James J. Martin wrote a book for the ages in 1952, a survey that is indispensable for anyone interested in the roots of modern libertarian thought. You will find these roots not in the postwar “conservatism” of the Buckley movement but much further back.

Read More: https://mises.org/library/men-against-state-expositers-individualist-anarchism-america-1827-1908

The US Government Claims Ownership Over Everything, Even Our Lives

“To those who say the institution of inviolate private property still exists in the US, what asset can the US government not seize?”

Declaration of independence Deplorables?

“As ye sow…” by Robert Gore

The United States’ founding documents pay tribute to individual rights and private properly. Some of the founders may have thought they were establishing a government subordinated to protection of individual rights, which would have been an historical first. However, none thought such a government would be easy to maintain, and their fears were borne out.

The US government places prominently on the inglorious list of governments claiming ownership over everything within their dominion, defined as any place where they can exercise their coercive power.

To those who say the institution of inviolate private property still exists in the US, what asset can the US government not seize? The income tax gives it first claim on income. No real estate is exempt from eminent domain. Intellectual property claims are at the sufferance of the patent, trademark, and copyright authorities. Financial assets held within the banking system can be “bailed in,” and plans are afoot to ban cash. The already extensive range of assets subjected to civil asset forfeiture continues to expand. More ominously, assets can be seized from parties never adjudicated guilty. Conscription grants to the government the lives of the conscripted. The US government is no exception to the general rule, nothing is inviolate expect perhaps a person’s thoughts, and undoubtedly it’s working on that.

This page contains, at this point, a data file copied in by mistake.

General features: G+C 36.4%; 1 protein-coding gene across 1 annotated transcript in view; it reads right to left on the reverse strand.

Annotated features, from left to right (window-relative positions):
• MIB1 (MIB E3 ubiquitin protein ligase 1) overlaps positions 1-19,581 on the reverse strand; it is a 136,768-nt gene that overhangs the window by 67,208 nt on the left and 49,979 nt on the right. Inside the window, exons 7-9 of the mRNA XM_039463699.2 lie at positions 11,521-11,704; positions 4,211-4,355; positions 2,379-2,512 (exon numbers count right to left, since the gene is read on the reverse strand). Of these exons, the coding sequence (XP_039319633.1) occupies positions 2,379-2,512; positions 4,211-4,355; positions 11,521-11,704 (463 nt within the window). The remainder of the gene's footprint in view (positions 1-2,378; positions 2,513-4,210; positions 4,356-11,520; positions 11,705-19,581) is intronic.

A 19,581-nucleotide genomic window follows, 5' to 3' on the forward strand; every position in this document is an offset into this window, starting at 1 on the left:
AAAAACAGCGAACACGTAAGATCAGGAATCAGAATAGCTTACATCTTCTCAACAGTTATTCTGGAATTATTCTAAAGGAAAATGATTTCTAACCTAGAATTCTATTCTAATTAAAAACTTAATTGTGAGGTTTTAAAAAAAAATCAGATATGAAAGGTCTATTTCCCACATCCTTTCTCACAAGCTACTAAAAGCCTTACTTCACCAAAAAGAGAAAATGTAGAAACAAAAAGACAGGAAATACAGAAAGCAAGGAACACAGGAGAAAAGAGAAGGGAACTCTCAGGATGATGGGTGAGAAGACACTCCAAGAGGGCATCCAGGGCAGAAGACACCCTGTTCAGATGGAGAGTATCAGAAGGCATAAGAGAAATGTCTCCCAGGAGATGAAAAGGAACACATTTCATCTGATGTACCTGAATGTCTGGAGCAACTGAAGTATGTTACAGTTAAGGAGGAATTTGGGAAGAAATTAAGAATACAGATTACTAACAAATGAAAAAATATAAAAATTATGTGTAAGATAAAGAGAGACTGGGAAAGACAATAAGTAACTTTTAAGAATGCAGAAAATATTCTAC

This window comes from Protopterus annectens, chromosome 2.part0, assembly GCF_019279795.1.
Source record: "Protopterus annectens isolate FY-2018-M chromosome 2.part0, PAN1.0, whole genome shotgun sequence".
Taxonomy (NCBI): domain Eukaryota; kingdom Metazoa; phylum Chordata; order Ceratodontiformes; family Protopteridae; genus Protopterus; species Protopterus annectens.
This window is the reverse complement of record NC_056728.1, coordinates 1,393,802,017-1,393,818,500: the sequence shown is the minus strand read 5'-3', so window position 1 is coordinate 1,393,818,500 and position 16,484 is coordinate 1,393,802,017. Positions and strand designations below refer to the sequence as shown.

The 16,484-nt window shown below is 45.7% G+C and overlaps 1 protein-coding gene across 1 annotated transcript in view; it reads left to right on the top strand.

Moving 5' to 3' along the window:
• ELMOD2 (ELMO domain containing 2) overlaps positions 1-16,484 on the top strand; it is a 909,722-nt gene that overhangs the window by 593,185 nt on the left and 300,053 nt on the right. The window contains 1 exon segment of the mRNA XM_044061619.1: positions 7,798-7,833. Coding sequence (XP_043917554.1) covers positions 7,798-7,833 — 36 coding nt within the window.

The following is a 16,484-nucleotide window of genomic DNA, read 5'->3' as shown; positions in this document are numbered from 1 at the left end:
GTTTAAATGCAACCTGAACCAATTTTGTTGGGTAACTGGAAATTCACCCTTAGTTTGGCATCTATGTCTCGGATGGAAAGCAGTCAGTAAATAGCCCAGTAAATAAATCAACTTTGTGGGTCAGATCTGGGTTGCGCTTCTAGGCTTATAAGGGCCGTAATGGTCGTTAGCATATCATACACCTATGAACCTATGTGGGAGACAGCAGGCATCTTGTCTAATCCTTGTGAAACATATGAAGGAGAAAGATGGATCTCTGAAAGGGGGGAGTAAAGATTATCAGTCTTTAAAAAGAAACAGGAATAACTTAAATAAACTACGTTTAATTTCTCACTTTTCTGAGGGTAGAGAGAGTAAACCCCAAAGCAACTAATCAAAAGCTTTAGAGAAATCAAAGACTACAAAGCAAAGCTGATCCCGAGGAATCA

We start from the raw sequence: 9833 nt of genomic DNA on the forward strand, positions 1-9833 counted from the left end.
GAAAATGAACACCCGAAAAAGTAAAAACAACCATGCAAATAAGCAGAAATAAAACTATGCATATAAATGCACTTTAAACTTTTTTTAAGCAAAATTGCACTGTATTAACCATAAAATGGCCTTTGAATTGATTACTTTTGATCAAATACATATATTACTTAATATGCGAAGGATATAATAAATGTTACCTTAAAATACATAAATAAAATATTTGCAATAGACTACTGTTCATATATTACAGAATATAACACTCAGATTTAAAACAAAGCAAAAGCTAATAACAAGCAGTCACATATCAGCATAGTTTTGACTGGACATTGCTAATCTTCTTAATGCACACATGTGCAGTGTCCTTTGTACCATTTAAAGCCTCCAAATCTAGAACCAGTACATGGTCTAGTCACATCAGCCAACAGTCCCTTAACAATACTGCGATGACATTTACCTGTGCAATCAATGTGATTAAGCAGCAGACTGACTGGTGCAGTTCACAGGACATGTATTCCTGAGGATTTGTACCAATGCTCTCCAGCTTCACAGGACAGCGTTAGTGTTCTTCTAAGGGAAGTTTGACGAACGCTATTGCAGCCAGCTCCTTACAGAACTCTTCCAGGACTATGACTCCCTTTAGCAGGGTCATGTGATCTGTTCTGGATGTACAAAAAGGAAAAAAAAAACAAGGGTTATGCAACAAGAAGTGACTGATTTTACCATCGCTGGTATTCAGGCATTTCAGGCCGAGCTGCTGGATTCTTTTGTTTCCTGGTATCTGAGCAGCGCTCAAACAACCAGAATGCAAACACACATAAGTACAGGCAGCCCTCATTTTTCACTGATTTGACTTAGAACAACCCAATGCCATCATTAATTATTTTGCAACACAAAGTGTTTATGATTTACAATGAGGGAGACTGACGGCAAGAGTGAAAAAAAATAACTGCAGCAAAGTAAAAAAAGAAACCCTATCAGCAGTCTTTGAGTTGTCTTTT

Individuals who assert the right to initiate aggression against whomever they choose are philosophically unhinged, candidates for an asylum or a penitentiary. Rejecting the first principle that must guide human interaction—that no one may rightfully initiate force against another person—such individuals have no rational foundation for their thoughts or actions. The “garbage in” of their philosophical premises produces “garbage out” emotional states, mental processes, and ultimately, lives. Having abandoned reason for coercion and violence, reality becomes a chaotic, incomprehensible void.

Governments’ coercive power allow them to take: might makes right. A philosophy that recognized a right of some individuals to steal from others fails on first principles; there is no logical distinction possible between the privileged and the subjugated. Does the aggregation of individuals into a unit which calling itself a government give them a right which none of them have individually? One could say that the aggregate was for the protection of its constituents’ persons, property, and rights, but a government so limited is acting as their constituents’ subordinate agent, exercising and enhancing their right of self-defense. Efforts have been made, notably the American experiment, but no government has ever been restricted in this manner.

Read More: straightlinelogic.com/2017/02/11/as-ye-sow-by-robert-gore/